Zimbabwe’s stigmatised, poorly paid nurses demoralised

By Nyaradzo Nyere

Muchaneta, a junior nurse at a Harare hospital, goes to work every day to face the dire situation in the health facility’s wards caused by the Covid-19 pandemic. 

In April 2021, she contracted the coronavirus, but was lucky to survive.

Muchaneta, who  prefers to be referred to by her first name only for fear of losing her job, said she felt unappreciated by society.

“It’s been a difficult time filled with a lot of stigma, rejection and discrimination because of our profession,” she said.

“It has also been difficult and emotionally draining as people are sick and others are dying, and we are witnessing that on a daily basis.”

Enoch Dongo, Zimbabwe Nurses Association president, said members of his organisation have been stigmatised for treating Covid-19 patients.

Dongo said nurses also deserve to be given better remuneration because of the risks they take in handling patients that test positive for the disease.

“The coming in of Covid-19 has changed the environment, it has changed the normal working environment that we were used to and this change is affecting the health workers and the nurses really need the support of everyone,” he said.

“These are our soldiers that are fighting the pandemic. 

“So what it means is that they really need to be looked after, their welfare and whatever they their families need. 

“Most of the time you see  the community, they are not happy to deal with the nurses knowing that they are the ones who deal with Covid 19.

“That stigma really affects health workers. Sometimes they might not say it, but it affects them.” 

According to the World Health Organisation research bulletin, since September 2019, health-care workers in Zimbabwe that include doctors and nurses, have been engaged in intermittent strike actions to demand greater resources for the health system and increases in low salaries and allowances. 

“On 25 March 2020, the Zimbabwe Nurses Association went on strike because of a lack of personal protective equipment, unreliable water supplies and the need for a Covid-19 risk allowance,” the bulletin said.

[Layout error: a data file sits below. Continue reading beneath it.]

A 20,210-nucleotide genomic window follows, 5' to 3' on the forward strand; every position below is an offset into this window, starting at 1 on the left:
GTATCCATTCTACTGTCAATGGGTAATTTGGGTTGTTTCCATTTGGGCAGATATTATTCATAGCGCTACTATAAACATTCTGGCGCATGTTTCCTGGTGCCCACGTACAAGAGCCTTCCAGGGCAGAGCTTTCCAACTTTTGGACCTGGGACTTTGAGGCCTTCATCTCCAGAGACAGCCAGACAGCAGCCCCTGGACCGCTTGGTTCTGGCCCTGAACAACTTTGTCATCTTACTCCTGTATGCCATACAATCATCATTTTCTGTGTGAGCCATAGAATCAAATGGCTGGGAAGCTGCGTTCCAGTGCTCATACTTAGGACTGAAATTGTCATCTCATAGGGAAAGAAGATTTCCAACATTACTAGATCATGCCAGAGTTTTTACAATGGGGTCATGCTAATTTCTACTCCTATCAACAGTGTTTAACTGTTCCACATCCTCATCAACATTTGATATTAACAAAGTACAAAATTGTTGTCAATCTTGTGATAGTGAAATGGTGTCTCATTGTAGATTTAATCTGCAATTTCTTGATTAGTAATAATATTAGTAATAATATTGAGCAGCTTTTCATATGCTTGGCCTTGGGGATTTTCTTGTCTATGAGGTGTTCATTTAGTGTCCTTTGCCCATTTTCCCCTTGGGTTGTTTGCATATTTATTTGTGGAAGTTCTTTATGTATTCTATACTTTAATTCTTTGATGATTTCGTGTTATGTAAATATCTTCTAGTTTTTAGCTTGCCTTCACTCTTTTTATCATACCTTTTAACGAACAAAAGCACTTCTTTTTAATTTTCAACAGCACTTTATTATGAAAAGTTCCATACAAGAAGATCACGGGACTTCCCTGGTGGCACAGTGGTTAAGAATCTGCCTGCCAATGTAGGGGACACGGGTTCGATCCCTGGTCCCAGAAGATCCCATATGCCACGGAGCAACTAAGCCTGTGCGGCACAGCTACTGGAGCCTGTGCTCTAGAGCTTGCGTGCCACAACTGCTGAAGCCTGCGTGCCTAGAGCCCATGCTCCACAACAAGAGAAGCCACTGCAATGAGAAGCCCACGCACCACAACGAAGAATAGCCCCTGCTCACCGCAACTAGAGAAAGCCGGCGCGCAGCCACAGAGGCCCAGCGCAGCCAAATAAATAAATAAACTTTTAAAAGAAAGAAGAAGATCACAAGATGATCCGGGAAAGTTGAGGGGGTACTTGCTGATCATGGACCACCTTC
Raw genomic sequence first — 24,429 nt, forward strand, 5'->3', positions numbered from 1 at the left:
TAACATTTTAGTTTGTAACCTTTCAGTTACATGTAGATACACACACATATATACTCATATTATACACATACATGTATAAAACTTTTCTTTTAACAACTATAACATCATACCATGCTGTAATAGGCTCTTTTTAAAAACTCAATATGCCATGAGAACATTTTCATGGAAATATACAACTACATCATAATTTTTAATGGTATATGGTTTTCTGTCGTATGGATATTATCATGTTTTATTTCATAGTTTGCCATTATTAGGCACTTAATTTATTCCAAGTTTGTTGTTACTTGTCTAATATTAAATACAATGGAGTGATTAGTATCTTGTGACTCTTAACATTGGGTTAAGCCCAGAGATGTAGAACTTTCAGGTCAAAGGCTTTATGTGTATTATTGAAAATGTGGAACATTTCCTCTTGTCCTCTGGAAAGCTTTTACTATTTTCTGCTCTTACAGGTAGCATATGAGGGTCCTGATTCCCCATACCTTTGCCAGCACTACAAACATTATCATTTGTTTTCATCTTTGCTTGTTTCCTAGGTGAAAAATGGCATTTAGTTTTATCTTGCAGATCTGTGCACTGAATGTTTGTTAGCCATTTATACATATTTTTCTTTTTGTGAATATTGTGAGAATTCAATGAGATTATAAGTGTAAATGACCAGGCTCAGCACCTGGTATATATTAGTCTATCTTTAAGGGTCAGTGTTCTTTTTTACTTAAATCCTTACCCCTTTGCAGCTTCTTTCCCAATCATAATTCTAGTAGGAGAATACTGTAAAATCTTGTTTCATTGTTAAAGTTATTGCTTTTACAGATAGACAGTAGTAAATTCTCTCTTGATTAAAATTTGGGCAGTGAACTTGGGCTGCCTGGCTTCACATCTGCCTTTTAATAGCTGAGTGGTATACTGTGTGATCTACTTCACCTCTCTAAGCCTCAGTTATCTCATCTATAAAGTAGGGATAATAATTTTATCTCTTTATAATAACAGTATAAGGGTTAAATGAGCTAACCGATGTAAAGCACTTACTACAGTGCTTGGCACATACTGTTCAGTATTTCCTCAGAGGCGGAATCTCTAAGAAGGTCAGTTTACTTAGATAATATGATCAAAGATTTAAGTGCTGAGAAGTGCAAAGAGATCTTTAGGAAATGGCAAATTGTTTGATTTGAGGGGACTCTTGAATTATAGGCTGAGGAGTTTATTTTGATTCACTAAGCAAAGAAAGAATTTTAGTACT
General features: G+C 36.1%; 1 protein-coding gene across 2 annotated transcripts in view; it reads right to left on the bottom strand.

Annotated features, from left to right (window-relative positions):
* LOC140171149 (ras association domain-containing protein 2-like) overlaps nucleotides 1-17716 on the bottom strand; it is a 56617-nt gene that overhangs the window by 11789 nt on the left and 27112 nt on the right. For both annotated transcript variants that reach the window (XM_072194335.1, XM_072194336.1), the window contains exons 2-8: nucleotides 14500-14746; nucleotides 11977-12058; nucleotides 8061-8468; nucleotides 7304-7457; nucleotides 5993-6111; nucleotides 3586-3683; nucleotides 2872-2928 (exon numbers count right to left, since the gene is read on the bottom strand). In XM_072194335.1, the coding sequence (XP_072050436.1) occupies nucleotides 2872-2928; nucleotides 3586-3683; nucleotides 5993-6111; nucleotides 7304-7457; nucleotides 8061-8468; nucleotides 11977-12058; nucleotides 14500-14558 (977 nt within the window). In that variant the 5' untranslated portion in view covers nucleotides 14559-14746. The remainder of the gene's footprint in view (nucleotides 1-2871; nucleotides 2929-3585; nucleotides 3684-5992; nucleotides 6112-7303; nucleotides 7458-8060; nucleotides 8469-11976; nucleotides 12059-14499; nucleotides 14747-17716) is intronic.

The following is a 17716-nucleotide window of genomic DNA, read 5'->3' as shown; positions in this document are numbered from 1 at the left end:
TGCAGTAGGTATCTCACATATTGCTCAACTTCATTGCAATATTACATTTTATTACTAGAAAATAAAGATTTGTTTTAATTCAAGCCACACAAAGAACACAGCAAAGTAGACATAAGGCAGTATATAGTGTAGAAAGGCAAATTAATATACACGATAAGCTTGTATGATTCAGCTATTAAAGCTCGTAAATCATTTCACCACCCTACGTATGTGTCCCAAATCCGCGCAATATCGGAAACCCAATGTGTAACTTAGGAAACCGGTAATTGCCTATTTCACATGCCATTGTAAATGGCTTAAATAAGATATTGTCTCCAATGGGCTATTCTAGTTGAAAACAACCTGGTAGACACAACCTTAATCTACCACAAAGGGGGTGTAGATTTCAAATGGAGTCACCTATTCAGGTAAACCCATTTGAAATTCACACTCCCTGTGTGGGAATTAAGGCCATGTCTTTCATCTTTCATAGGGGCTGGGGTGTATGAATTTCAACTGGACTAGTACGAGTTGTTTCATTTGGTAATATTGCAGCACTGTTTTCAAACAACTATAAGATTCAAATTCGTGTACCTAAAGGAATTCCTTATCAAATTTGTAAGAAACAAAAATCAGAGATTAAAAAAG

“Workers felt undervalued and exposed, which culminated in a lack of trust that the health-care system could protect them from Covid-19.”

Dongo said working conditions for nurses have been deteriorating over the years and the outbreak of Covid-19 had made the situation even more difficult.

“Looking at the challenges of transport, nurses also queue for public transport because there is no specific mode of transport for health workers and that is a challenge,” he said.

“During lockdowns there are transport challenges, and one might need to use private transport, but no one wants to carry them.

“Even in areas where they stay they don’t have specific accommodation. For example, in the army or police there are barracks or camps where their members stay. 

“But for the nurses they are scattered all over in the high-density suburbs and they are using the same bathrooms with ordinary people and some of them are being sidelined and accused of spreading the disease.”

He said nurses were resigning from public health facilities to join the private sector or going overseas because of poor working conditions.

“There is no personal protective equipment, (nurses) are testing positive (for Covid-19) and some of them are dying, and it seems there is little that is being done by our government as far as looking at the welfare of the frontline workers is concerned,”

“In this war that we are in, the government needs to recognise the effort being put by the nurses in the fight against Covid-19,”

The Health and Child Care ministry did not respond to questions about the welfare of nurses during the Covid-19 pandemic.

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